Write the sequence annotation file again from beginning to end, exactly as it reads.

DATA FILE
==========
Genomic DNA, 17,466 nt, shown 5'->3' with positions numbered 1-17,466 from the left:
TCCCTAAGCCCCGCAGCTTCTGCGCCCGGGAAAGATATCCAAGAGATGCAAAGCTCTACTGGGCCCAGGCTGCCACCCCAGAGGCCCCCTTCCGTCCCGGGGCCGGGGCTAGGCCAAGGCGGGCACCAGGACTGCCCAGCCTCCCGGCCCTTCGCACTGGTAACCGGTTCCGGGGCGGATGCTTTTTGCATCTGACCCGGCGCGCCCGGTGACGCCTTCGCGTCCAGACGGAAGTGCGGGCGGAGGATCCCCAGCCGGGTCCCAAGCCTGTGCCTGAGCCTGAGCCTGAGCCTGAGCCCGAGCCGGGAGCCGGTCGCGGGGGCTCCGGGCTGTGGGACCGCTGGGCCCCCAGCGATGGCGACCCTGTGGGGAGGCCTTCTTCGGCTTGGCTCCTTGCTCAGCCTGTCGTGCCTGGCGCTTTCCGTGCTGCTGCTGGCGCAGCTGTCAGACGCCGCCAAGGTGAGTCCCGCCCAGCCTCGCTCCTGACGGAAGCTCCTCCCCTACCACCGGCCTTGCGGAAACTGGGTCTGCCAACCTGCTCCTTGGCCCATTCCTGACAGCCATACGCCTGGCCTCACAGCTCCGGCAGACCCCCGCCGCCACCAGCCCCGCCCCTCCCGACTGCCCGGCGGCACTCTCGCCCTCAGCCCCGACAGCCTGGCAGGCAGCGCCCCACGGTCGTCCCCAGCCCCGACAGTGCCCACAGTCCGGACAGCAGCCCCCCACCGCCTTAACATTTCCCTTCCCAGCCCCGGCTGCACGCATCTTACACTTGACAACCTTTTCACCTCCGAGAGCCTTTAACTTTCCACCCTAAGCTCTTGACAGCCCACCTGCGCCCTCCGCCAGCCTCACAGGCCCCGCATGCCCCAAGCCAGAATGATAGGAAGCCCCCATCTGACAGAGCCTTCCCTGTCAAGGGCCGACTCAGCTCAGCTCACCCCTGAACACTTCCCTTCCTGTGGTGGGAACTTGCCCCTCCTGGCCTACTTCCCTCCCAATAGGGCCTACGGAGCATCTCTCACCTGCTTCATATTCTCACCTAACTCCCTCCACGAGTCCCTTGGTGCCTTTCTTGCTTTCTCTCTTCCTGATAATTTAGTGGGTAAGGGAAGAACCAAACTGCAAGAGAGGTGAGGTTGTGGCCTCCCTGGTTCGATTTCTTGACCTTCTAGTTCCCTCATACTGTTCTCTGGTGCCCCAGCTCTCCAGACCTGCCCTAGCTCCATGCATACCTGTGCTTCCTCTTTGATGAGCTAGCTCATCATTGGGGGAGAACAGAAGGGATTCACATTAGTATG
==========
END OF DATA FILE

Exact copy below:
Genomic DNA, 17,466 nt, shown 5'->3' with positions numbered 1-17,466 from the left:
TCCCTAAGCCCCGCAGCTTCTGCGCCCGGGAAAGATATCCAAGAGATGCAAAGCTCTACTGGGCCCAGGCTGCCACCCCAGAGGCCCCCTTCCGTCCCGGGGCCGGGGCTAGGCCAAGGCGGGCACCAGGACTGCCCAGCCTCCCGGCCCTTCGCACTGGTAACCGGTTCCGGGGCGGATGCTTTTTGCATCTGACCCGGCGCGCCCGGTGACGCCTTCGCGTCCAGACGGAAGTGCGGGCGGAGGATCCCCAGCCGGGTCCCAAGCCTGTGCCTGAGCCTGAGCCTGAGCCTGAGCCCGAGCCGGGAGCCGGTCGCGGGGGCTCCGGGCTGTGGGACCGCTGGGCCCCCAGCGATGGCGACCCTGTGGGGAGGCCTTCTTCGGCTTGGCTCCTTGCTCAGCCTGTCGTGCCTGGCGCTTTCCGTGCTGCTGCTGGCGCAGCTGTCAGACGCCGCCAAGGTGAGTCCCGCCCAGCCTCGCTCCTGACGGAAGCTCCTCCCCTACCACCGGCCTTGCGGAAACTGGGTCTGCCAACCTGCTCCTTGGCCCATTCCTGACAGCCATACGCCTGGCCTCACAGCTCCGGCAGACCCCCGCCGCCACCAGCCCCGCCCCTCCCGACTGCCCGGCGGCACTCTCGCCCTCAGCCCCGACAGCCTGGCAGGCAGCGCCCCACGGTCGTCCCCAGCCCCGACAGTGCCCACAGTCCGGACAGCAGCCCCCCACCGCCTTAACATTTCCCTTCCCAGCCCCGGCTGCACGCATCTTACACTTGACAACCTTTTCACCTCCGAGAGCCTTTAACTTTCCACCCTAAGCTCTTGACAGCCCACCTGCGCCCTCCGCCAGCCTCACAGGCCCCGCATGCCCCAAGCCAGAATGATAGGAAGCCCCCATCTGACAGAGCCTTCCCTGTCAAGGGCCGACTCAGCTCAGCTCACCCCTGAACACTTCCCTTCCTGTGGTGGGAACTTGCCCCTCCTGGCCTACTTCCCTCCCAATAGGGCCTACGGAGCATCTCTCACCTGCTTCATATTCTCACCTAACTCCCTCCACGAGTCCCTTGGTGCCTTTCTTGCTTTCTCTCTTCCTGATAATTTAGTGGGTAAGGGAAGAACCAAACTGCAAGAGAGGTGAGGTTGTGGCCTCCCTGGTTCGATTTCTTGACCTTCTAGTTCCCTCATACTGTTCTCTGGTGCCCCAGCTCTCCAGACCTGCCCTAGCTCCATGCATACCTGTGCTTCCTCTTTGATGAGCTAGCTCATCATTGGGGGAGAACAGAAGGGATTCACATTAGTATG